Lennart Poettering <mzerqung(a)0pointer.de> wrote:
On Wed, 01.06.16 07:20, Adam Williamson (adamwill(a)fedoraproject.org)
> On Wed, 2016-06-01 at 15:48 +0200, Lennart Poettering wrote:
> > Any scheme that relies on unprivileged programs "being nice"
> > fix the inherent security problem: after logout a user should not be
> > able consume further runtime resources on the system, regardless if he
> > does that because of a bug or on purpose.
> I don't think you've yet explained exactly why this constitutes a
> 'security problem'. Could you please do so?
Well. Let's say you are responsible for the Linux desktops of a large
security-senstive company (let's say bank, whatever),
I suppose a bank might have a policy that the systems that handle the
money must not be touched while the bank is closed. Then they might
want to kill processes at closing time. That's a rather special use case
that should be configured where it's needed, and it seems to me that it
should be tied to the bank's opening-hours, not users' login sessions.
and the desktops
are installed as fixed workstations, which different employees using
them at different times. They log in, they do some "important company
stuff", and then they log out again. Now, it's a large company, so it
doesn't have the closest control on every single employee,
But apparently they do trust their employees enough to allow them to
log in and run processes. If an employee wants to do something bad,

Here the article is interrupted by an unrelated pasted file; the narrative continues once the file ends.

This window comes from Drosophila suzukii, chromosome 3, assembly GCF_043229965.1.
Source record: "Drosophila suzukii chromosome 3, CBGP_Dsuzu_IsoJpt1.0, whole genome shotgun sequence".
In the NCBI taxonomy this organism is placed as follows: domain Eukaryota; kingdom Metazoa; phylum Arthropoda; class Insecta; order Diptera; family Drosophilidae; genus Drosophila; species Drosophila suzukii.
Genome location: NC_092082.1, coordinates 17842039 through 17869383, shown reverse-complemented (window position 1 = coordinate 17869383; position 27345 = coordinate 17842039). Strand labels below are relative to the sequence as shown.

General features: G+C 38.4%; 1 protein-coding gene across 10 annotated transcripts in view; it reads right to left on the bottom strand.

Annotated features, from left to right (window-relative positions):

then what prevents them from doing it while sitting at their desk? It
seems that it would be a very special situation where an action that
is OK for an employee to do while sitting at their desk suddenly
becomes a problem when they go home for the night. In that case the
admins would also have to disable Cron, At, SSH and any other means of
remote access, and then they could enable KillUserProcesses at the
and sometimes employees leave the company.
Then their user accounts shall be disabled so that they can no longer
log in, and *then* it makes sense to kill all their processes.
Sometimes even the employees
browse to the wrong web sites, catch a browser exploit and suddenly
start runing spam bots under their user identity, without even
I don't see how a spambot is a problem during nights and weekends but
not during work hours. A spambot shall be wiped out as soon as it's
discovered. It shall definitely not be left in place and allowed to
respawn every time the user logs in.
Sysadmins can choose to run a cron job that checks for unexpectedly old
processes and alerts the admin who then takes a closer look and judges
whether the process is legitimate or not.
unless the admin
permitted it explicitly, there should not be user code running.
The admin did permit it explicitly when they created the user account.
allow your intern user access to a webserver to quickly check our the
resource consumption of some service that doesn't mean that he shall
be allowed to run stuff there forever, just because he once had the
login privilege for the server.
Then disable the account and run "killall --signal KILL --user intern".
And even more: after you disabled his
user account and logged him out, he really should be gone.
After you disabled his user account, he really should be gone. If he's
just logged out, he will be back tomorrow. Logging out is one thing.
Disabling a user account is another. Kill any lingering processes when
disabling the account, not every time the user logs out.
A single command that both disables a user account and kills any
processes running as that user might be handy. Anyone who thinks it's
needed can write such a tool.
All of your examples are either very special cases, or else the
enforcement belongs in other places than the logout procedure. Thus I'm
still not convinced that there is a security problem that affects a
typical Fedora system.